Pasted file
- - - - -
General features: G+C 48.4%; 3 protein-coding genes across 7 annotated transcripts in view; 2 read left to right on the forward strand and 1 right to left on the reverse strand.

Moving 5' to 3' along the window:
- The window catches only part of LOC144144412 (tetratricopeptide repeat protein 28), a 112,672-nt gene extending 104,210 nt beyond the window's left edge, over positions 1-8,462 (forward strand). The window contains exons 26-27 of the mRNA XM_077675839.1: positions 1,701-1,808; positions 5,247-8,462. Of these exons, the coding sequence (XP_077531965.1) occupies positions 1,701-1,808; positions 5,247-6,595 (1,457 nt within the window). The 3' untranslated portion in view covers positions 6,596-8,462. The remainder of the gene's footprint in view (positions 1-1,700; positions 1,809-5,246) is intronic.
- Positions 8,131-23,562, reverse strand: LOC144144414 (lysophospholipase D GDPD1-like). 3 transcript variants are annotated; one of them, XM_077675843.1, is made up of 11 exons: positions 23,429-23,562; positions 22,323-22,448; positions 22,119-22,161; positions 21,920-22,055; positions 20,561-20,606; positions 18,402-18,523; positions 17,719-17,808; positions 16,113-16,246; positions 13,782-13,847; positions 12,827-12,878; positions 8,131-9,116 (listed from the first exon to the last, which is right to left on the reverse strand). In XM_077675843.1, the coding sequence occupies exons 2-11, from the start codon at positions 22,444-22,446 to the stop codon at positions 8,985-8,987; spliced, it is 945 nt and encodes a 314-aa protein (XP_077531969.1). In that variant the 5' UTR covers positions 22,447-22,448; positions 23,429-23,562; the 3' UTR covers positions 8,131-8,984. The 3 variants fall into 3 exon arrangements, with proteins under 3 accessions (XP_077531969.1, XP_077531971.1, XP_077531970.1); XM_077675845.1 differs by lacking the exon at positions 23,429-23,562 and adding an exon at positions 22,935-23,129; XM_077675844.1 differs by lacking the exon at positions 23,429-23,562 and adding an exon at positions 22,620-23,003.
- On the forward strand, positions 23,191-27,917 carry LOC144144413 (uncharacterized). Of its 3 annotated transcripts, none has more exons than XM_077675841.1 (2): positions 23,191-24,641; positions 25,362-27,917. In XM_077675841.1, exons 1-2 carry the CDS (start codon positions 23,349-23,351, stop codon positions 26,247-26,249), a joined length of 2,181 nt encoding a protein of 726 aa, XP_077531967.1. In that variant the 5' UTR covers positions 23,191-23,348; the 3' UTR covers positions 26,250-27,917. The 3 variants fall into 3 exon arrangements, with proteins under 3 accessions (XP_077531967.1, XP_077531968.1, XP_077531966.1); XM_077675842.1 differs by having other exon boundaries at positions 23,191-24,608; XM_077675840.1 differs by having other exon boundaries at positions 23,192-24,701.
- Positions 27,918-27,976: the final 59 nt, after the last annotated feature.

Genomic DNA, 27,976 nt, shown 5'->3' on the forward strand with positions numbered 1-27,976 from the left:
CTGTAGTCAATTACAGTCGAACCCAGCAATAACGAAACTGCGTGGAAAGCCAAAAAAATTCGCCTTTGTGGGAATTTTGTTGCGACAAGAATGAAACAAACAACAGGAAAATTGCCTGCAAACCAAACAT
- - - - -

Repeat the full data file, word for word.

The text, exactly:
General features: G+C 48.4%; 3 protein-coding genes across 7 annotated transcripts in view; 2 read left to right on the forward strand and 1 right to left on the reverse strand.

Moving 5' to 3' along the window:
- The window catches only part of LOC144144412 (tetratricopeptide repeat protein 28), a 112,672-nt gene extending 104,210 nt beyond the window's left edge, over positions 1-8,462 (forward strand). The window contains exons 26-27 of the mRNA XM_077675839.1: positions 1,701-1,808; positions 5,247-8,462. Of these exons, the coding sequence (XP_077531965.1) occupies positions 1,701-1,808; positions 5,247-6,595 (1,457 nt within the window). The 3' untranslated portion in view covers positions 6,596-8,462. The remainder of the gene's footprint in view (positions 1-1,700; positions 1,809-5,246) is intronic.
- Positions 8,131-23,562, reverse strand: LOC144144414 (lysophospholipase D GDPD1-like). 3 transcript variants are annotated; one of them, XM_077675843.1, is made up of 11 exons: positions 23,429-23,562; positions 22,323-22,448; positions 22,119-22,161; positions 21,920-22,055; positions 20,561-20,606; positions 18,402-18,523; positions 17,719-17,808; positions 16,113-16,246; positions 13,782-13,847; positions 12,827-12,878; positions 8,131-9,116 (listed from the first exon to the last, which is right to left on the reverse strand). In XM_077675843.1, the coding sequence occupies exons 2-11, from the start codon at positions 22,444-22,446 to the stop codon at positions 8,985-8,987; spliced, it is 945 nt and encodes a 314-aa protein (XP_077531969.1). In that variant the 5' UTR covers positions 22,447-22,448; positions 23,429-23,562; the 3' UTR covers positions 8,131-8,984. The 3 variants fall into 3 exon arrangements, with proteins under 3 accessions (XP_077531969.1, XP_077531971.1, XP_077531970.1); XM_077675845.1 differs by lacking the exon at positions 23,429-23,562 and adding an exon at positions 22,935-23,129; XM_077675844.1 differs by lacking the exon at positions 23,429-23,562 and adding an exon at positions 22,620-23,003.
- On the forward strand, positions 23,191-27,917 carry LOC144144413 (uncharacterized). Of its 3 annotated transcripts, none has more exons than XM_077675841.1 (2): positions 23,191-24,641; positions 25,362-27,917. In XM_077675841.1, exons 1-2 carry the CDS (start codon positions 23,349-23,351, stop codon positions 26,247-26,249), a joined length of 2,181 nt encoding a protein of 726 aa, XP_077531967.1. In that variant the 5' UTR covers positions 23,191-23,348; the 3' UTR covers positions 26,250-27,917. The 3 variants fall into 3 exon arrangements, with proteins under 3 accessions (XP_077531967.1, XP_077531968.1, XP_077531966.1); XM_077675842.1 differs by having other exon boundaries at positions 23,191-24,608; XM_077675840.1 differs by having other exon boundaries at positions 23,192-24,701.
- Positions 27,918-27,976: the final 59 nt, after the last annotated feature.

Genomic DNA, 27,976 nt, shown 5'->3' on the forward strand with positions numbered 1-27,976 from the left:
CTGTAGTCAATTACAGTCGAACCCAGCAATAACGAAACTGCGTGGAAAGCCAAAAAAATTCGCCTTTGTGGGAATTTTGTTGCGACAAGAATGAAACAAACAACAGGAAAATTGCCTGCAAACCAAACAT